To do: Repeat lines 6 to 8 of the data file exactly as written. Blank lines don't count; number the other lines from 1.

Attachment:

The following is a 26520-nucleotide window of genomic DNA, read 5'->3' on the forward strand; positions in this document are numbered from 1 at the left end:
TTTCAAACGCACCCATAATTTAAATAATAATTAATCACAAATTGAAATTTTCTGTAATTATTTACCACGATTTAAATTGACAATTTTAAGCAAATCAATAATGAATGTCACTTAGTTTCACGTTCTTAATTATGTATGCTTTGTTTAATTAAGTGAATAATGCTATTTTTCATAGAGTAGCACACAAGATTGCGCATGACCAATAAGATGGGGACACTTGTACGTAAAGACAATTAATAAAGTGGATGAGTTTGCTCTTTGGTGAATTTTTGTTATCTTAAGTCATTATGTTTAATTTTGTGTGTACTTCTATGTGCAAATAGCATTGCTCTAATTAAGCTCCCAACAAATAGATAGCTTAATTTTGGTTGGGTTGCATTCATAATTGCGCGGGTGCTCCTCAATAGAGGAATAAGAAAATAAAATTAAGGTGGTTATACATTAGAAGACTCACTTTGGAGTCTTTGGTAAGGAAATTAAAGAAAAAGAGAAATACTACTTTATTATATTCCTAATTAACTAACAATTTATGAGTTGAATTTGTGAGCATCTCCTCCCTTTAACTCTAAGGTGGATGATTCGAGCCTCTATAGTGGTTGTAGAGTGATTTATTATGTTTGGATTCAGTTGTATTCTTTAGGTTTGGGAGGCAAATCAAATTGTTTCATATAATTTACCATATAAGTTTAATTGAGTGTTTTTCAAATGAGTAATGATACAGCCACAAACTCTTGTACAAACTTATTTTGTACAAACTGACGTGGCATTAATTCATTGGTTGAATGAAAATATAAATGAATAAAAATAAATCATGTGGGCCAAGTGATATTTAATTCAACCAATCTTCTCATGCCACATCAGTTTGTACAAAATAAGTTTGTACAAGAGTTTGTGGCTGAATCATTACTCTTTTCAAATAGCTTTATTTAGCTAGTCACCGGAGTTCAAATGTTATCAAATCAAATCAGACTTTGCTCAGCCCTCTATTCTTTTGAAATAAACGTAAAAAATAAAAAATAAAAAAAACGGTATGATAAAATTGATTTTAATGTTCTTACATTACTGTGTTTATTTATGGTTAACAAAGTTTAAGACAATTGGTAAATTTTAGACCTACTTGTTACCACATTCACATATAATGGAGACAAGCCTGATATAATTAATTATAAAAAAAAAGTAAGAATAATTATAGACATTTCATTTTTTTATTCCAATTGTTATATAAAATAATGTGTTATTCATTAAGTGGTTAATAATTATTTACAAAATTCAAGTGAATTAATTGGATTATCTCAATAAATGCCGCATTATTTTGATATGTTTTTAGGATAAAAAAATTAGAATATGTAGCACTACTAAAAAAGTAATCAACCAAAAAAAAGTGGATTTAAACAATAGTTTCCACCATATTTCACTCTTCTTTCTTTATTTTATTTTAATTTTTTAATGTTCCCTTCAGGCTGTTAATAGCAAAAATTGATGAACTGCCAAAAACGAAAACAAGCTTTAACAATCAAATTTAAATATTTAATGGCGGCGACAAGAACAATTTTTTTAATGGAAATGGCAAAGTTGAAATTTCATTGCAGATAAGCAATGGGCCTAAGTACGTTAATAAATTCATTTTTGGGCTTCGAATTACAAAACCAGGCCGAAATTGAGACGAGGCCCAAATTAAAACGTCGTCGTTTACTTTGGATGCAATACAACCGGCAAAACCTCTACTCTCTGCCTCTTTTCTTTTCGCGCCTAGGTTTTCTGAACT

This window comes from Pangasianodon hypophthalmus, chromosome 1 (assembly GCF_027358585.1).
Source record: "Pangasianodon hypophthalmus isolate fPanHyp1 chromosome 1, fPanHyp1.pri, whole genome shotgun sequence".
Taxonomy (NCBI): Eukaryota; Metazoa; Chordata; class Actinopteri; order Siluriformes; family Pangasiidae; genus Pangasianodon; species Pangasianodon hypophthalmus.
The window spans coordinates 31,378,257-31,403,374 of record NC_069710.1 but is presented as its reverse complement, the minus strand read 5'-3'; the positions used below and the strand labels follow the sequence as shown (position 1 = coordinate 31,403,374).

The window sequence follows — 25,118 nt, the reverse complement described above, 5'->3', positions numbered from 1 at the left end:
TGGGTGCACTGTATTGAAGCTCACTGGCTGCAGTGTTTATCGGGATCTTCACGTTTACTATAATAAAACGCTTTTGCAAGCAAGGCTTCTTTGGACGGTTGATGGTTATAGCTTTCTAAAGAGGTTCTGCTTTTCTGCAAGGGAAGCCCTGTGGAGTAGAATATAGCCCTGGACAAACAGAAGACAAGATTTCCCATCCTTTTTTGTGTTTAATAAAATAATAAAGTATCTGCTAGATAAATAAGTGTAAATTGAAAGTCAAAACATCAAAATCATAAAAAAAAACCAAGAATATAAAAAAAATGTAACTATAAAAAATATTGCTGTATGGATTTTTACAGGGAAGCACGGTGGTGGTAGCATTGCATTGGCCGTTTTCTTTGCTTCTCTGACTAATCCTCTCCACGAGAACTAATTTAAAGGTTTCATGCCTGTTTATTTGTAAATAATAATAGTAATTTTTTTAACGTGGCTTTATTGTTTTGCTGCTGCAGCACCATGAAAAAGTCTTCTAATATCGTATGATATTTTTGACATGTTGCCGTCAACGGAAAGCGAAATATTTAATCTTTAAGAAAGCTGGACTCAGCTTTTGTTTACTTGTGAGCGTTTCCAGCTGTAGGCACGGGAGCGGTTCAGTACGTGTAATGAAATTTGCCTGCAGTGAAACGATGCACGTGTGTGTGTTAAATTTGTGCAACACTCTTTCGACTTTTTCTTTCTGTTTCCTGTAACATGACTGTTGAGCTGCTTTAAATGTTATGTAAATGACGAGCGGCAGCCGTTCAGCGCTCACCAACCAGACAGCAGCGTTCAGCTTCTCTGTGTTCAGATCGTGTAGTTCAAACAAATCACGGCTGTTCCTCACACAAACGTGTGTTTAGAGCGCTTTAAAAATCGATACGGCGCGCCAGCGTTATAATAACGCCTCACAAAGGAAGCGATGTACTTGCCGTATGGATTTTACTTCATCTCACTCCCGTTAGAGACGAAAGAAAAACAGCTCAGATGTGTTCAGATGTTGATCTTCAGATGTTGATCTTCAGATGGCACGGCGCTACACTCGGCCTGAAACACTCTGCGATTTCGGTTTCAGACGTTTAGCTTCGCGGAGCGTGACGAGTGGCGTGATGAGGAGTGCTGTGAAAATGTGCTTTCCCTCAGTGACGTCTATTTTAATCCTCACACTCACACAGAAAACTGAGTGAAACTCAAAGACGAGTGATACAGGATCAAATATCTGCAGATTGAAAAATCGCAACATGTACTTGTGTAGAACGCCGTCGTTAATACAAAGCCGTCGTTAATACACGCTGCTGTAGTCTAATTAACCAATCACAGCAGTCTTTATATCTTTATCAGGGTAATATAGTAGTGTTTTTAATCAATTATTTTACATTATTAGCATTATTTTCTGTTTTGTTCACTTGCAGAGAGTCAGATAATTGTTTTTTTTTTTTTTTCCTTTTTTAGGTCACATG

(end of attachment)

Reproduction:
The window spans coordinates 31,378,257-31,403,374 of record NC_069710.1 but is presented as its reverse complement, the minus strand read 5'-3'; the positions used below and the strand labels follow the sequence as shown (position 1 = coordinate 31,403,374).

The window sequence follows — 25,118 nt, the reverse complement described above, 5'->3', positions numbered from 1 at the left end:
TGGGTGCACTGTATTGAAGCTCACTGGCTGCAGTGTTTATCGGGATCTTCACGTTTACTATAATAAAACGCTTTTGCAAGCAAGGCTTCTTTGGACGGTTGATGGTTATAGCTTTCTAAAGAGGTTCTGCTTTTCTGCAAGGGAAGCCCTGTGGAGTAGAATATAGCCCTGGACAAACAGAAGACAAGATTTCCCATCCTTTTTTGTGTTTAATAAAATAATAAAGTATCTGCTAGATAAATAAGTGTAAATTGAAAGTCAAAACATCAAAATCATAAAAAAAAACCAAGAATATAAAAAAAATGTAACTATAAAAAATATTGCTGTATGGATTTTTACAGGGAAGCACGGTGGTGGTAGCATTGCATTGGCCGTTTTCTTTGCTTCTCTGACTAATCCTCTCCACGAGAACTAATTTAAAGGTTTCATGCCTGTTTATTTGTAAATAATAATAGTAATTTTTTTAACGTGGCTTTATTGTTTTGCTGCTGCAGCACCATGAAAAAGTCTTCTAATATCGTATGATATTTTTGACATGTTGCCGTCAACGGAAAGCGAAATATTTAATCTTTAAGAAAGCTGGACTCAGCTTTTGTTTACTTGTGAGCGTTTCCAGCTGTAGGCACGGGAGCGGTTCAGTACGTGTAATGAAATTTGCCTGCAGTGAAACGATGCACGTGTGTGTGTTAAATTTGTGCAACACTCTTTCGACTTTTTCTTTCTGTTTCCTGTAACATGACTGTTGAGCTGCTTTAAATGTTATGTAAATGACGAGCGGCAGCCGTTCAGCGCTCACCAACCAGACAGCAGCGTTCAGCTTCTCTGTGTTCAGATCGTGTAGTTCAAACAAATCACGGCTGTTCCTCACACAAACGTGTGTTTAGAGCGCTTTAAAAATCGATACGGCGCGCCAGCGTTATAATAACGCCTCACAAAGGAAGCGATGTACTTGCCGTATGGATTTTACTTCATCTCACTCCCGTTAGAGACGAAAGAAAAACAGCTCAGATGTGTTCAGATGTTGATCTTCAGATGTTGATCTTCAGATGGCACGGCGCTACACTCGGCCTGAAACACTCTGCGATTTCGGTTTCAGACGTTTAGCTTCGCGGAGCGTGACGAGTGGCGTGATGAGGAGTGCTGTGAAAATGTGCTTTCCCTCAGTGACGTCTATTTTAATCCTCACACTCACACAGAAAACTGAGTGAAACTCAAAGACGAGTGATACAGGATCAAATATCTGCAGATTGAAAAATCGCAACATGTACTTGTGTAGAACGCCGTCGTTAATACAAAGCCGTCGTTAATACACGCTGCTGTAGTCTAATTAACCAATCACAGCAGTCTTTATATCTTTATCAGGGTAATATAGTAGTGTTTTTAATCAATTATTTTACATTATTAGCATTATTTTCTGTTTTGTTCACTTGCAGAGAGTCAGATAATTGTTTTTTTTTTTTTTTCCTTTTTTAGGTCACATG